COMPARING THE ALASKA TEACHERS' RETIREMENT SYSTEM WITH THE ALASKA PUBLIC EMPLOYEES' RETIREMENT SYSTEM
This research compares selected provisions of the Alaska Teachers' Retirement System (TRS) with those of the Alaska Public Employees' Retirement System (PERS). The objective of this research is not to draw conclusions as to the superiority of one or the other of the state retirement systems. Rather, the objectives are simply to identify points of similarity and difference between the two systems, and to describe the character of the differences.
The TRS was established in 1955, while the PERS was established in 1961.1 Both the TRS and the PERS are characterized as employer systems.2 An employer system is one in which the employing organization is an intermediary between its employees and the pension organization.
Membership in the TRS is open to certificated public school personnel, the Commissioner of the Alaska Department of Education, certificated personnel of the Alaska Department of Education, teaching and administrative staffs of the University of Alaska, and personnel who teach Alaska Native language or culture.3 Alaska state legislators who were active TRS members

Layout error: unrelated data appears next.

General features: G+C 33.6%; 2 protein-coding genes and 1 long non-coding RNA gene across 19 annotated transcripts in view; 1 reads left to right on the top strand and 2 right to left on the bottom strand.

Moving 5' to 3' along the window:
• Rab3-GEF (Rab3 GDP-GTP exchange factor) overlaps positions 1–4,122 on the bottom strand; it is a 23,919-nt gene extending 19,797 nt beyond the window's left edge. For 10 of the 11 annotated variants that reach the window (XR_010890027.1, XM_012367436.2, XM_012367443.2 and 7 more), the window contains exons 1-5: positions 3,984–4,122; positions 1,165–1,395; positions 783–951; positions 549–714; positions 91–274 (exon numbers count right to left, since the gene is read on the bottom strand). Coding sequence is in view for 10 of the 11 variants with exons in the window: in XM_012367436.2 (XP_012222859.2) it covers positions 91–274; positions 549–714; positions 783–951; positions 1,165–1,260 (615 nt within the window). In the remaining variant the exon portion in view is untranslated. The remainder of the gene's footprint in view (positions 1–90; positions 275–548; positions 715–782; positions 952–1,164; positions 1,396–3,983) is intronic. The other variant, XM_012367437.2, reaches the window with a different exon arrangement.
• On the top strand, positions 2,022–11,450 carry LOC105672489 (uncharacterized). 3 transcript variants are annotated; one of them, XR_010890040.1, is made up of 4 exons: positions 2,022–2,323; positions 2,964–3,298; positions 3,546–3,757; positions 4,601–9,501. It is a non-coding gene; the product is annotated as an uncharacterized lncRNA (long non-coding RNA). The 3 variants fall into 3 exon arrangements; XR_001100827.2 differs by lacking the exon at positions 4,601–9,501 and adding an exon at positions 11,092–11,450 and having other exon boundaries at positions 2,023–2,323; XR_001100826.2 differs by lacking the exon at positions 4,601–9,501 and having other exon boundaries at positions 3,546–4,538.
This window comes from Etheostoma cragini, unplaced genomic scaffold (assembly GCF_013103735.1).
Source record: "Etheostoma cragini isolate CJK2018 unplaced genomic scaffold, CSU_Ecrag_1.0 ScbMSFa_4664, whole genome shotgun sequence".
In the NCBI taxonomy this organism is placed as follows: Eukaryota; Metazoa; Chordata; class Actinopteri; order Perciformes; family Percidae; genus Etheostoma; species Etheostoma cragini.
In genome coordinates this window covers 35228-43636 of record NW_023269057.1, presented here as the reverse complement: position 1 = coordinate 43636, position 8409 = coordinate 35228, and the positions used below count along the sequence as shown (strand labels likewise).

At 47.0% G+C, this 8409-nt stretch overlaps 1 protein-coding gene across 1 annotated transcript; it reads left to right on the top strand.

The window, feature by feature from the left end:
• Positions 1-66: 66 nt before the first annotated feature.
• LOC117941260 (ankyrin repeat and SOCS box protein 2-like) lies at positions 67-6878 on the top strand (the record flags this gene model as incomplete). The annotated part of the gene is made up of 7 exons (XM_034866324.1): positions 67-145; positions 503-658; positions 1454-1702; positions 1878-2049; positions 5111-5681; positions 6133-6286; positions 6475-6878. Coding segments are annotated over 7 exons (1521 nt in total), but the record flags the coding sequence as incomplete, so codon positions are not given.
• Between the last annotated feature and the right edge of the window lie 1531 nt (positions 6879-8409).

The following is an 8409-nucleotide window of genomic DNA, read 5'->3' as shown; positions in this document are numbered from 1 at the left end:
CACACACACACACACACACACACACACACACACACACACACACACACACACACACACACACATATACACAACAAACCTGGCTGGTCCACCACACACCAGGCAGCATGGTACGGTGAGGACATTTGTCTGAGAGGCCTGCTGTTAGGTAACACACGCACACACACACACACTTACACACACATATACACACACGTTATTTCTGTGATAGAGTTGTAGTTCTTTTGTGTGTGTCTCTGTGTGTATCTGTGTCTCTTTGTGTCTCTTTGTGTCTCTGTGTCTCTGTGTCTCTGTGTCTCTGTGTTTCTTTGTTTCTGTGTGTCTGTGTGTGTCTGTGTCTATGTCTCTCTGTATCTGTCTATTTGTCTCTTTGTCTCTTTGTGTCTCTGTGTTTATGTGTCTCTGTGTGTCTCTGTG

1Alaska Teachers' Retirement System, TRS Information Handbook (Anchorage, Alaska: A.T. Publishing, Inc., 1991), 1; Alaska Public Employees' Retirement System, PERS Information Handbook (Anchorage, Alaska: A.T. Publishing, Inc., 1990), 1.
2Alaska Teachers', 3; Alaska Public, 2.
within 12 months before their election may remain members of the TRS.4 Legislative members must contribute sevenpercent of their legislative salary plus an additional amount equal to the difference between TRS and PERS employer contributions.5 University of Alaska employees may waive participation in the TRS in favor of an optional University retirement plan.6 Membership in the optional retirement program requires termination of TRS membership.
Membership in the P...